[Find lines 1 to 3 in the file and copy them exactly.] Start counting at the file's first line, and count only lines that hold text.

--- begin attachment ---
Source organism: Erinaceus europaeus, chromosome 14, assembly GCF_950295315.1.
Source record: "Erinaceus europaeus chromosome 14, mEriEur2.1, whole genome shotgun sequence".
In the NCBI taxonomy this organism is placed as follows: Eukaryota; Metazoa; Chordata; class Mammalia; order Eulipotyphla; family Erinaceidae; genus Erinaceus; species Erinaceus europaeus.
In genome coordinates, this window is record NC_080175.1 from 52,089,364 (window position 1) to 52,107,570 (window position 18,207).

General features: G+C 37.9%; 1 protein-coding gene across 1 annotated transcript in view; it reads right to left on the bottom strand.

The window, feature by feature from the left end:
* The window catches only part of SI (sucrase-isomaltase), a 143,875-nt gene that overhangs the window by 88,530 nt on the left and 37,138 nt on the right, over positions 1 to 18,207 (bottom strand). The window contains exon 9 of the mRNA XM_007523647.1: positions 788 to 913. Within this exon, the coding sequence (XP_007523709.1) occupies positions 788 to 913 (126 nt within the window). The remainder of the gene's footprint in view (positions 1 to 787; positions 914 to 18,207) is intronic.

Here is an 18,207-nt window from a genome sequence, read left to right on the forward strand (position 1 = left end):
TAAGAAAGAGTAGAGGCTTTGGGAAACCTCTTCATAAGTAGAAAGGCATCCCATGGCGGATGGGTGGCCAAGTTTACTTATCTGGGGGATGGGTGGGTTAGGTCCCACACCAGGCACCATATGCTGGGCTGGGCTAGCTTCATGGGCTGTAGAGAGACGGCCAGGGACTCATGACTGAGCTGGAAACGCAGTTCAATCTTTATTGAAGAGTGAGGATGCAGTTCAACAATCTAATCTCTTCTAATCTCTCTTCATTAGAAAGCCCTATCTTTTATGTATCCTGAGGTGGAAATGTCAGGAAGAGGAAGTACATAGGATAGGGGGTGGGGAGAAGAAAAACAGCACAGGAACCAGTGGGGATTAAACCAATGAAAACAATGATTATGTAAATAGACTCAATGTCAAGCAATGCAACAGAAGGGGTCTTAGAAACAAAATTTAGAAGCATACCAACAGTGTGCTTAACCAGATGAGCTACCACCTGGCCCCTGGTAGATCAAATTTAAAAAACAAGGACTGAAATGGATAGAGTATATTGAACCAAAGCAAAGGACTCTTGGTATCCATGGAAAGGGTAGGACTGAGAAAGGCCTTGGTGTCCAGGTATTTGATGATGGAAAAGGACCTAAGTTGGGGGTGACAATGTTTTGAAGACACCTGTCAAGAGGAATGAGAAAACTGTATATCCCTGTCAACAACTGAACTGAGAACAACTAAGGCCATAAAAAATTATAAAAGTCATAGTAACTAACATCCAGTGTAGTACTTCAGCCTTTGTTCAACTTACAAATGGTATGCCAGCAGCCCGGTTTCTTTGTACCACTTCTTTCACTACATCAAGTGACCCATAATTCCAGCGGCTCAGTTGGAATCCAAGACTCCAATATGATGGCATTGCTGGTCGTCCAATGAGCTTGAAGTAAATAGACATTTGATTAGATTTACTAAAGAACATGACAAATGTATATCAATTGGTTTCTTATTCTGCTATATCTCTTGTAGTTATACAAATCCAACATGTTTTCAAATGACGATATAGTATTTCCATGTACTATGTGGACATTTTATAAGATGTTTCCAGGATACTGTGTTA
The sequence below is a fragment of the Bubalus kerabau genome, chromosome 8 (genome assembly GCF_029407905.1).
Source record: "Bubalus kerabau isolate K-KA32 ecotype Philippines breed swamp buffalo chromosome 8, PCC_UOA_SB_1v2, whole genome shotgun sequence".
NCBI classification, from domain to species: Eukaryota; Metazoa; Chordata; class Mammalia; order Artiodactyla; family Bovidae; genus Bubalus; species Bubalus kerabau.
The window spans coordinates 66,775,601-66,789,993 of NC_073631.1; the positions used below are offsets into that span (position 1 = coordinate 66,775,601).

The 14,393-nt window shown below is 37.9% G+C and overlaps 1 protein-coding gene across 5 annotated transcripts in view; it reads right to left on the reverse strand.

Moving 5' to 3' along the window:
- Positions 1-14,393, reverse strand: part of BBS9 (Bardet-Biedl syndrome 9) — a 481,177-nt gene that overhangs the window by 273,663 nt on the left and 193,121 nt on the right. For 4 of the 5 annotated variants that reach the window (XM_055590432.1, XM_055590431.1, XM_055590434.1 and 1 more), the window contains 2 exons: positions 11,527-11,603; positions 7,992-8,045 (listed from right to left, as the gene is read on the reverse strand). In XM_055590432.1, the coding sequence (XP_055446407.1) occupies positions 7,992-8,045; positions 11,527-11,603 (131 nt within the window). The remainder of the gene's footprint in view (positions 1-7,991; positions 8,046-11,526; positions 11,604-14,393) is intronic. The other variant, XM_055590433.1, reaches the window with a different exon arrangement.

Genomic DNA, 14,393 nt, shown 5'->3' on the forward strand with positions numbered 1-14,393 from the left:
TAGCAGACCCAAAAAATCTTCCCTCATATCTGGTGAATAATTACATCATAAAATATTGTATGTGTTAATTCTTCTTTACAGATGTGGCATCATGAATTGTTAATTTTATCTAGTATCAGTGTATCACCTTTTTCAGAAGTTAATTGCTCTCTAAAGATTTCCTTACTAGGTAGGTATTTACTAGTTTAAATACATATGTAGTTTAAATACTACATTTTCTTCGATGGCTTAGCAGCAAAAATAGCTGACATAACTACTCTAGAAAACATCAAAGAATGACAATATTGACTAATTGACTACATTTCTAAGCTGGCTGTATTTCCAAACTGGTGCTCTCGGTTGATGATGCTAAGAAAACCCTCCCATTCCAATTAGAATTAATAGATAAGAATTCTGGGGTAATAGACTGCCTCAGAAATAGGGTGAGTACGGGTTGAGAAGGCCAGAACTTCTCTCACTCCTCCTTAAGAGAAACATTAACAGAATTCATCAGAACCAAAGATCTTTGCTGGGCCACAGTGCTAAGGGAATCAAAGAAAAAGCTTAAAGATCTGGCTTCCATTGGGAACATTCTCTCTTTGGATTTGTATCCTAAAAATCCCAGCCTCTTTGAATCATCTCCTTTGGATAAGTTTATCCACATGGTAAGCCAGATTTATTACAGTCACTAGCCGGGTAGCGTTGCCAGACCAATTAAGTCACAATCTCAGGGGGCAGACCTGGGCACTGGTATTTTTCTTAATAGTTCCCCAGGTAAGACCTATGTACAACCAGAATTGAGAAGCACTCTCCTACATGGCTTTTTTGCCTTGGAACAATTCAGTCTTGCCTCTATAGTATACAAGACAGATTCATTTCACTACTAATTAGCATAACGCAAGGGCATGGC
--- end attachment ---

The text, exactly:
Source organism: Erinaceus europaeus, chromosome 14, assembly GCF_950295315.1.
Source record: "Erinaceus europaeus chromosome 14, mEriEur2.1, whole genome shotgun sequence".
In the NCBI taxonomy this organism is placed as follows: Eukaryota; Metazoa; Chordata; class Mammalia; order Eulipotyphla; family Erinaceidae; genus Erinaceus; species Erinaceus europaeus.